Erweiterung der kennfeldbasierten Verdichtermodellierung für sequentielle Aufladesysteme

  • Enhancement of the state-of-the-art map-based compressor modelling for sequential boosting systems

Schloßhauer, Adrian; Pischinger, Stefan (Thesis advisor); Wirsum, Manfred (Thesis advisor)

Aachen : RWTH Aachen University (2021)
Dissertation / PhD Thesis

Dissertation, Rheinisch-Westfälische Technische Hochschule Aachen, 2021

Abstract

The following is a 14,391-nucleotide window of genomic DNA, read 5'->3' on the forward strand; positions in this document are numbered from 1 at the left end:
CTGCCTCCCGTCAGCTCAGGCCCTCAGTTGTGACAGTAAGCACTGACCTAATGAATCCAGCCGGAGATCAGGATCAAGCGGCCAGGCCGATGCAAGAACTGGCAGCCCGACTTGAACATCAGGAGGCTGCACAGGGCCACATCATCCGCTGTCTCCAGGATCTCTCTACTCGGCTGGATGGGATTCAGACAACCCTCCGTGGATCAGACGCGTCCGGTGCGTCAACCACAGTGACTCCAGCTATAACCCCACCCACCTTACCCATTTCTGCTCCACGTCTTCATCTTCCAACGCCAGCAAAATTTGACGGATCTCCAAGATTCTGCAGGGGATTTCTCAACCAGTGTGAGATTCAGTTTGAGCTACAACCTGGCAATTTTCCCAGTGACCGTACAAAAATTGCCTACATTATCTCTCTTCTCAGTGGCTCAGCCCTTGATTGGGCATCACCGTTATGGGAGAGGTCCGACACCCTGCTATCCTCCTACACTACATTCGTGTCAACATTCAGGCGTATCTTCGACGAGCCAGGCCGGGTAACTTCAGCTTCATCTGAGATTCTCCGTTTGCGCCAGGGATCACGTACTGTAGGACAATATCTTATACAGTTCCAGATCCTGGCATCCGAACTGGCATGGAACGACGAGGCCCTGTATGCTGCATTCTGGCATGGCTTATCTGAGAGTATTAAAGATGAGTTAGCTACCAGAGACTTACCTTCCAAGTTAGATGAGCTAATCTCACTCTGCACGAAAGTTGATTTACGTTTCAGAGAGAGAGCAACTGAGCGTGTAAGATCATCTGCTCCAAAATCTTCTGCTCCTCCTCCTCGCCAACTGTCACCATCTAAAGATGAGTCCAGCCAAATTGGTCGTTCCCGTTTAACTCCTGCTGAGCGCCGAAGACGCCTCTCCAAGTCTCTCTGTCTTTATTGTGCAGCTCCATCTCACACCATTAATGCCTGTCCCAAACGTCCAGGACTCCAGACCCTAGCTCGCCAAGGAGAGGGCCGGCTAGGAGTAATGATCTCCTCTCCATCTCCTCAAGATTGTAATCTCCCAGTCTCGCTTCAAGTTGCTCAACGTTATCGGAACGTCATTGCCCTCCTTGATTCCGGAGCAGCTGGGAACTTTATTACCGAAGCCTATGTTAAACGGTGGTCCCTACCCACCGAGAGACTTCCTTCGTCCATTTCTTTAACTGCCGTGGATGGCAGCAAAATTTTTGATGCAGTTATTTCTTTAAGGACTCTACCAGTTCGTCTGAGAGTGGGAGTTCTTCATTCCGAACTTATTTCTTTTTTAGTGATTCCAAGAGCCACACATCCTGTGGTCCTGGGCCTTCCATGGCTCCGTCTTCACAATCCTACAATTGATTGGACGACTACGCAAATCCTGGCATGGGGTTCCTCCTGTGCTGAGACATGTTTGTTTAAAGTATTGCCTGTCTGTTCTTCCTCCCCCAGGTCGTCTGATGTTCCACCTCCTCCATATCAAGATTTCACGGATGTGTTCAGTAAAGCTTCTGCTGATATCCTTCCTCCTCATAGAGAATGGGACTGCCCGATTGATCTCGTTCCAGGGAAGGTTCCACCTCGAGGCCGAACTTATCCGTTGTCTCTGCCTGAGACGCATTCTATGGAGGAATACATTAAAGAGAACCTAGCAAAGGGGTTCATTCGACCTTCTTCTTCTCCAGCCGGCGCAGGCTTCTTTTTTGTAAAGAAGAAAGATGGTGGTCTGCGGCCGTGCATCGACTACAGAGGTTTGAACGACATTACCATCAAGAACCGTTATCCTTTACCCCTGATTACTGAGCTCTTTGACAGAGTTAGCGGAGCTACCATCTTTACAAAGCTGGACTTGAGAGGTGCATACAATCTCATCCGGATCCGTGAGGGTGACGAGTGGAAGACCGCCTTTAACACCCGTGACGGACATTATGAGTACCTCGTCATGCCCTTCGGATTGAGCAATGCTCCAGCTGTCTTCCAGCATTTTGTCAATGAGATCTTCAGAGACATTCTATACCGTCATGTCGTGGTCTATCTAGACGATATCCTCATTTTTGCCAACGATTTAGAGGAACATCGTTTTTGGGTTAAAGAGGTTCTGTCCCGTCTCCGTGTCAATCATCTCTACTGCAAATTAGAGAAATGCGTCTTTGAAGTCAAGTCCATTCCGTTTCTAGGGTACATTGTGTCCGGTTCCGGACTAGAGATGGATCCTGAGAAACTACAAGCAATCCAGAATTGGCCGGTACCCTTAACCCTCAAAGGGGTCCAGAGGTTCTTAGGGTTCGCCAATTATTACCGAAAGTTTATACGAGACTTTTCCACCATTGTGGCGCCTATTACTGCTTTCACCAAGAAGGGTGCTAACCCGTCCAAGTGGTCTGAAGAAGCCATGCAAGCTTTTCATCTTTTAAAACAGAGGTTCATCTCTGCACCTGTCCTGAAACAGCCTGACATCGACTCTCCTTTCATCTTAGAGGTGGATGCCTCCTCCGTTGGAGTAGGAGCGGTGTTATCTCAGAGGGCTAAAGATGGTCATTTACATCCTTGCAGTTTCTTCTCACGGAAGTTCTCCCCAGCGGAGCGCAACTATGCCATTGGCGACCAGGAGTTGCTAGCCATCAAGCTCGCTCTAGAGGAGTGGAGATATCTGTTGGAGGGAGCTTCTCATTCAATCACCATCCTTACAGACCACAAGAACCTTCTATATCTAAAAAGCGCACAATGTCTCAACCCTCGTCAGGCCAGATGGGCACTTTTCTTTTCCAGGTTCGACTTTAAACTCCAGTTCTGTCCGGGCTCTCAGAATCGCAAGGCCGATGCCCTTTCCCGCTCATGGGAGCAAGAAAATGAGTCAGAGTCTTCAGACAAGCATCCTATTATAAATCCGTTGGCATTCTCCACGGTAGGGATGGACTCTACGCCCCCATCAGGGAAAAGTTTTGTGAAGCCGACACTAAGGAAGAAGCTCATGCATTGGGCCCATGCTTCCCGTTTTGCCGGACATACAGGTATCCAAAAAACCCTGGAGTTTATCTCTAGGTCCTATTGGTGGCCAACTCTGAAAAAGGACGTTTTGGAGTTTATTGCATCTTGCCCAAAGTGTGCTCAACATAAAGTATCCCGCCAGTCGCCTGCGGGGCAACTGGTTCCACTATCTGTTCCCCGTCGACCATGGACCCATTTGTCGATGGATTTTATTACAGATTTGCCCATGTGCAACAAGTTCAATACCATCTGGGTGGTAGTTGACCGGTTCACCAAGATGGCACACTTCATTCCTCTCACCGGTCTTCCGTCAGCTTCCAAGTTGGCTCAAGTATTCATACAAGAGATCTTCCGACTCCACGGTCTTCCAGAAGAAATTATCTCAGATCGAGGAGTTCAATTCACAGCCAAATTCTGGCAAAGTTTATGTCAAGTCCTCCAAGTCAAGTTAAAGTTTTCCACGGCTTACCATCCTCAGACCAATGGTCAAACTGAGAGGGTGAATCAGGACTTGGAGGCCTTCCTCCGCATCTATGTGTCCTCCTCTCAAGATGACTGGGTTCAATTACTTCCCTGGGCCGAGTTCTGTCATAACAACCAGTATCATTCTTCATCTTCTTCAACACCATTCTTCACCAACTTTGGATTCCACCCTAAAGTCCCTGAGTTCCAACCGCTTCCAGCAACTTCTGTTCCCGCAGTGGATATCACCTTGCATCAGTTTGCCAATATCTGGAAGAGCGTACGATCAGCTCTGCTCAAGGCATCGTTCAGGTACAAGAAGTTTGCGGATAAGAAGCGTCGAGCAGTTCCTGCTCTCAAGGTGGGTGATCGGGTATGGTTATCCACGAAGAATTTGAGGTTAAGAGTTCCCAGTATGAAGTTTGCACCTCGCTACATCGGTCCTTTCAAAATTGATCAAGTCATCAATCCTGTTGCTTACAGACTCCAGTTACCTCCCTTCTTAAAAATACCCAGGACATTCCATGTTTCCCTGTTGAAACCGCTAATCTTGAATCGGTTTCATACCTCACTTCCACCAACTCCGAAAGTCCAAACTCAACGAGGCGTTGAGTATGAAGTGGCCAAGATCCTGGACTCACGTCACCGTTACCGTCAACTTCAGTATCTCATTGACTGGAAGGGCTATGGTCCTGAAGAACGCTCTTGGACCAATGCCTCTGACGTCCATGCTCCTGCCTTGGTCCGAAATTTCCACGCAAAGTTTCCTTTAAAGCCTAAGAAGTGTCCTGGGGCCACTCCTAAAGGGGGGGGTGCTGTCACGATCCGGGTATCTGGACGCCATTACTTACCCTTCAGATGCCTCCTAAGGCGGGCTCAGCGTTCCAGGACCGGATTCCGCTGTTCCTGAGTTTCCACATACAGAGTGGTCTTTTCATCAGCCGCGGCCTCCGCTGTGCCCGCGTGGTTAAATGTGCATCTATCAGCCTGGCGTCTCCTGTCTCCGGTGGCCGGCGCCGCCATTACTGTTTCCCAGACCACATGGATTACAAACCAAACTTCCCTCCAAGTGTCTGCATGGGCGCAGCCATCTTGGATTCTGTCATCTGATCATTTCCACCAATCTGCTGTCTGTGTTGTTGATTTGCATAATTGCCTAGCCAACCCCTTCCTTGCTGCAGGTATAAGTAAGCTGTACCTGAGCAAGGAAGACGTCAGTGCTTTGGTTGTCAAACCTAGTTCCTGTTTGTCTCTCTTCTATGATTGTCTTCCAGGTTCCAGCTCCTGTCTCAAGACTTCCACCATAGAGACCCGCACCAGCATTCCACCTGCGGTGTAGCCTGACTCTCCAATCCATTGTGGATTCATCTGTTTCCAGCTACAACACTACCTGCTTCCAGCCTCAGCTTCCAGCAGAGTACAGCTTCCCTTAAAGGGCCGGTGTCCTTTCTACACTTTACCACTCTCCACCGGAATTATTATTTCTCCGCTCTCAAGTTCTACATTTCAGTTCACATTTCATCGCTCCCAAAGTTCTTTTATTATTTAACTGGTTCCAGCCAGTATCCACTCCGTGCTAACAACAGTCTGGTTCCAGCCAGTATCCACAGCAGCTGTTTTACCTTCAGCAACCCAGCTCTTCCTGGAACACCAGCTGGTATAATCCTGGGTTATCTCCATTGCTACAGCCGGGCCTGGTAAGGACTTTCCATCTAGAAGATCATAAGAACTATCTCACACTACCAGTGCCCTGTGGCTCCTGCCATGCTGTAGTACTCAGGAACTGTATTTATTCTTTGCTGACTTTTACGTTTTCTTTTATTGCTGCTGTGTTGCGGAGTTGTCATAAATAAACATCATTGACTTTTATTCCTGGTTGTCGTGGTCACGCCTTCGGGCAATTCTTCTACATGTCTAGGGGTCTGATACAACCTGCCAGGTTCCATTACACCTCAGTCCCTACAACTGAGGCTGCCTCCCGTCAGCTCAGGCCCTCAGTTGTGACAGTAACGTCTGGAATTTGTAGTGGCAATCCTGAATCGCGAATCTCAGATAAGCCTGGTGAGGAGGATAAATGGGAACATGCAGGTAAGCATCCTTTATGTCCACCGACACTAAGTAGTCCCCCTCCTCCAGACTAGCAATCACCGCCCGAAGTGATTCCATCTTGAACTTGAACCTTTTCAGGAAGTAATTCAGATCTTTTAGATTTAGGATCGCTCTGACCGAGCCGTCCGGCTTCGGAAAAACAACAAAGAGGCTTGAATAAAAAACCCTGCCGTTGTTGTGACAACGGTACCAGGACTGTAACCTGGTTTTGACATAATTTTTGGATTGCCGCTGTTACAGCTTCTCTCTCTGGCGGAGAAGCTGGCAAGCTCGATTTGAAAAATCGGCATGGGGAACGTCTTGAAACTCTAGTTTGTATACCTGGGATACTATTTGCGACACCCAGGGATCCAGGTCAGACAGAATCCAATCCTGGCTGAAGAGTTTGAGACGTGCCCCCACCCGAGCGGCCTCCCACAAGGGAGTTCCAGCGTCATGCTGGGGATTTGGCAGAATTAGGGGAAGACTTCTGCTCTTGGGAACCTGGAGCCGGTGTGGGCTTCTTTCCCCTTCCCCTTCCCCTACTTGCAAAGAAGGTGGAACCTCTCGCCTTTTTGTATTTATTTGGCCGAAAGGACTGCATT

The overall goal of this thesis is to extend the map-based compressor modeling, for example for the layout of sequential boosting systems using 1D engine process simulation. The need for research is initially demonstrated with a mixed-sequential boosting concept. Due to serial arranged compressors, low pressure ratios occur in both compressors during stationary full load operation. The conventional methods for stationary compressor measurements on a hot gas test bench do not cover the operating range at low compressor pressure ratios. With new measuring methods the examined operating range is extended to zero speed and pressure ratios of less than one (ΠC < 1). The evaluation of the operating ranges in which power input or power output, i.e. turbine operation, occurs provides a fundamental understanding of the processes in the compressor. The findings of the extended measurements show that the usual map-based compressor modelling approach based on isentropic efficiencies is not sufficient to describe the system behavior at ΠC < 1. An extended modelling approach, as well as a new compressor model based on the newly introduced corrected compressor torque, allows a predictive 1D engine process simulation. Extended measurements are not always available. Different methods from literature to extrapolate the compressor map to low pressure ratios are investigated. However, these show weaknesses in the prediction of choking mass flow rates. A detailed analysis by means of 3D-CFD compressor simulations allows the localization of the choking cross-sections of the compressor in engine-relevant operating areas. At high circumferential speeds, choking occurs at the impeller inlet, whereas at medium circumferential speeds choking can be observed at the impeller outlet. At the lowest circumferential speeds choking occurs in the junction of the compressor volute. Based on these findings, a 0D/1D-modelling approach for extrapolation of the compressor map is presented. The model allows the calculation of flow conditions along the flow path in the compressor based on a few geometric dimensions as well as empirical loss models. The parameters of the loss models are adjusted so that the model matching the measured data in the conventionally measured operating range. The model shows a good prediction accuracy of the choking mass flow rate in relation to the extended measured data. Finally, the extended compressor modelling is validated with measurements on the engine test bench. Compared to state of the art compressor modelling, the new modelling approach shows clear advantages in predicting pressure losses for engine operation points at low compressor pressure ratios.

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